October 18, 2017

Specialty Crop Sector in South Dakota Receives Grant Funding Support

The South Dakota Department of Agriculture has awarded around $290,000 to six specialty crop projects around the state. The funds come from the U.S. Department of Agriculture’s Specialty Crop Block Grant Program.

Specialty crops can include everything from fruits and veggies to honey and hops. This year’s projects include reduction of pesticide drift, mobile classrooms, marketing, education and increased sales of specialty crops.

Some of the specialty crops grown in South Dakota include hydroponic tomatoes, lettuce, grapes, fruits for juices, jellies and wines, confectionary sunflowers, honey, as well as lentils and chickpeas.

Grant recipients include:

  • Vermillion Area Farmers Market from Vermillion
  • Native American Advocacy Program from Herrick
  • South Dakota Specialty Producers from Yankton
  • Edmunds Central School District from Roscoe
  • Hoven School District from Hoven
  • South Dakota Department of Agriculture, Division of Ag Services

“We have a wide variety of projects this year that are impacting the specialty crop industry. We have honey restoration, to mobile classrooms to educate our youth about the importance of specialty crops as well as projects promoting, preserving and marketing specialty crops in South Dakota. Very exciting year for the industry,” said SDDA Grant and Loan Specialist Kimberly Sturm.

Projects will have up to three years to complete their work, while being required to submit quarterly reports and reimbursement requests. New USDA rules for administering these grants will impact both the recipients and the awarding agencies.


Audio: Fall Nitrogen Fertilizer Application Requires Careful Planning – Timely Tips from Koch Agronomic Services

Farmers walk a fine line when it comes to deciding what inputs are important to increase yields while still remaining profitable.

Applying nitrogen fertilizer in the fall can be a smart practice – both financially and operationally – for corn and wheat growers who want to save money with fall fertilizer purchases and focus on planting next spring. But applying nitrogen at this time of year presents greater risk from potential nitrogen loss.

Greg Schwab, PhD, director of agronomy for Koch Agronomic Services, LLC says, “Following the 4Rs of Nutrient Stewardship (Right Fertilizer Source, Right Rate, Right Time and Right Place) is especially important in the fall when crops are months away from development and their maximum nitrogen uptake, leaving it vulnerable to loss from fluctuating weather conditions.”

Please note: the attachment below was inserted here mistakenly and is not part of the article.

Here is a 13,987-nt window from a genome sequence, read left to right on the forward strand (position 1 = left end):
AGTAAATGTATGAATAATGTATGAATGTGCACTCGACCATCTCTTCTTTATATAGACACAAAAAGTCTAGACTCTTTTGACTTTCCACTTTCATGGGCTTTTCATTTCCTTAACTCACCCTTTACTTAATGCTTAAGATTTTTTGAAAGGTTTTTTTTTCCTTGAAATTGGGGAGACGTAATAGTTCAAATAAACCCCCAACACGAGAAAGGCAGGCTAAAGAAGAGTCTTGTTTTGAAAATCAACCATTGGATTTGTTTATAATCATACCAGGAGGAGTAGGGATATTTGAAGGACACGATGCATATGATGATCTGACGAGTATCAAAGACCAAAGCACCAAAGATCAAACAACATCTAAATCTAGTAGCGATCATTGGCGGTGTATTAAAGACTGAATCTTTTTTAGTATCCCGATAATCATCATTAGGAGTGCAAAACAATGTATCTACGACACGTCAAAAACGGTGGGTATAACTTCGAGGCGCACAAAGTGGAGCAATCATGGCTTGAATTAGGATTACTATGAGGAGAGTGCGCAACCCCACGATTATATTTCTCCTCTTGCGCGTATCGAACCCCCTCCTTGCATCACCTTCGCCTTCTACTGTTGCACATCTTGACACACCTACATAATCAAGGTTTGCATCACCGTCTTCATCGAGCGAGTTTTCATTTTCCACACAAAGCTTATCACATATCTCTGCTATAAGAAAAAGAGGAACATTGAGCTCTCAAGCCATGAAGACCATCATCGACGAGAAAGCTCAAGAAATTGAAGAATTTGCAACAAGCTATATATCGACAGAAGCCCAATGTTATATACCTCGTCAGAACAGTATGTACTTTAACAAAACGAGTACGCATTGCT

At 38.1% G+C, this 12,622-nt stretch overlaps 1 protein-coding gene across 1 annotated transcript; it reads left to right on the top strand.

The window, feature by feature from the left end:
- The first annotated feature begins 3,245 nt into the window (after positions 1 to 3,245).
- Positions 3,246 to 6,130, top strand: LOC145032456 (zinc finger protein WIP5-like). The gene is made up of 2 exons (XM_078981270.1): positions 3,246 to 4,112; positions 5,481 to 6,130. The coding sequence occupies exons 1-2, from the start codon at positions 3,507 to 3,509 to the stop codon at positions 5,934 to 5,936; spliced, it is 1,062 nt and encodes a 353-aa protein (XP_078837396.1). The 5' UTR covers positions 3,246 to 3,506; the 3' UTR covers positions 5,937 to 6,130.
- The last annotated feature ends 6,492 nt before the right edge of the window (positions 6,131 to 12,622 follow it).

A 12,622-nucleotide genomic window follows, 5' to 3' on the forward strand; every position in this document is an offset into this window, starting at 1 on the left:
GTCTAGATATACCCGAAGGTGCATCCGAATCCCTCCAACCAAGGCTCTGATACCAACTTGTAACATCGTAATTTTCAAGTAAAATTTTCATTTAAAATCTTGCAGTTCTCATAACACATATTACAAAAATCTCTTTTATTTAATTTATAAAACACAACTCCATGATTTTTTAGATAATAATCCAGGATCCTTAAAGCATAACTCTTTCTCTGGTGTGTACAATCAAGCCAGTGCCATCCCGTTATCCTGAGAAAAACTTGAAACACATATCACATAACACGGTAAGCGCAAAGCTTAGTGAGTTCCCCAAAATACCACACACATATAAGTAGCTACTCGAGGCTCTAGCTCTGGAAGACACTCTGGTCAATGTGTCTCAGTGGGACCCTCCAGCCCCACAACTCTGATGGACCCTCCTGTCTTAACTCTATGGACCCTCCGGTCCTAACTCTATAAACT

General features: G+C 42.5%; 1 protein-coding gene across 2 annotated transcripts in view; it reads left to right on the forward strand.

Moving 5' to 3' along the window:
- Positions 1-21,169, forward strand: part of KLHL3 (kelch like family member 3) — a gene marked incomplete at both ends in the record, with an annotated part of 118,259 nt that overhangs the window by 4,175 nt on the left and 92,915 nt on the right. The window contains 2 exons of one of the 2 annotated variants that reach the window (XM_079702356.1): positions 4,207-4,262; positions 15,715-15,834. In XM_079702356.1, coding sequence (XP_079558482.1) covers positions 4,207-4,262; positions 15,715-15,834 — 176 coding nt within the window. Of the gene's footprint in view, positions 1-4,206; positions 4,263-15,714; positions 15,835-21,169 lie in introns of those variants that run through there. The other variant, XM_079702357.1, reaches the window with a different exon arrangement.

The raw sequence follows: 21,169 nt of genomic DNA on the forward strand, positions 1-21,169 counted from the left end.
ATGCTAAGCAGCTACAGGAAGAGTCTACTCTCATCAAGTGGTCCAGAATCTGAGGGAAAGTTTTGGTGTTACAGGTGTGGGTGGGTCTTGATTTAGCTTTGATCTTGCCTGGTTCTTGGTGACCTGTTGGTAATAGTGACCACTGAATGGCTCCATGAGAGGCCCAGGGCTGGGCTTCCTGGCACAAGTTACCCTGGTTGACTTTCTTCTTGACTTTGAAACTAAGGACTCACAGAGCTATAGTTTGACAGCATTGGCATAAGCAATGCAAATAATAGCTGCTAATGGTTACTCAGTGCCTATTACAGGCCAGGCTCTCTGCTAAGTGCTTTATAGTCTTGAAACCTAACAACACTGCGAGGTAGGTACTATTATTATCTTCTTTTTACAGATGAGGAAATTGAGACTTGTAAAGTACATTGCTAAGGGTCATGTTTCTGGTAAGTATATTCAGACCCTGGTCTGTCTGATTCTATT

Listen to our audio visit Here —>  Greg Schwab with Koch Agronomic Services Oct 16 2017

“Growers who want to apply fertilizer over the next few weeks should look for guidance from their land-grant universities or trusted retail advisor, who can offer advice appropriate for their regions,” Schwab says.

About Koch Agronomic Services, LLC

Koch Agronomic Services, LLC, and its affiliates produce and market a proven and expanding global portfolio of plant performance technologies for agriculture producers and turf and ornamental professionals. With a commitment to creating real, sustainable, long-term value for customers and society, Koch Agronomic Services focuses on developing customer-driven solutions to improve plant performance and minimize environmental impact. Koch Agronomic Services, LLC, is a subsidiary of Koch Ag & Energy Solutions, LLC. www.kochagronomicservices.com.  AGROTAIN® and SUPERU® are trademarks of Koch Agronomic Services, LLC.


BASF Officially Enters Seed Business With Purchase Of Bayer’s Seed Division

In its largest purchase to date, agrochemical giant BASF has announced it is purchasing Bayer Crop Science’s line of Liberty herbicides as well as the entire seed division in a deal worth $7 billion dollars.  This will be the first time that BASF, who previously had scoffed at the cost of development of GM traits, has entered the competitive seed business.  It may not be the last time either.  In a call with investors, BASF’s CEO Kurt Bock said that other deals may follow as BASF expands its expertise.  Reports are that BASF finished the deal after outbidding Syngenta and their new partner China National Chemical  Corp.

As for value, analysts have said that BASF’s purchase price of 15 times EBITDA is lower than that paid for other deals as of late.  BASF said the deal be included on its earnings per share as of the first quarter.  They expect the deal to be finalized sometime in the first quarter.

For its part, the deal with BASF allows Bayer some significant breathing room as they meet with regulators regarding their merger with seed giant Monsanto.  EU regulators had expressed some major concerns and recently put approval on hold pending a study on how that deal would affect competition and the pacts farmers.  There has been no word from regulators directly on what portion of Bayer and Monsanto might be causing hold ups, but industry discussion for some time has shown concern about the percentage of seed products the combined company would own, especially in Canola and Cotton.  The deal will also likely provide some cash to Bayer ahead of the Monsanto closing.

In mid morning trade, BASF stocks were down $0.29 while Bayer AG was up $1.30.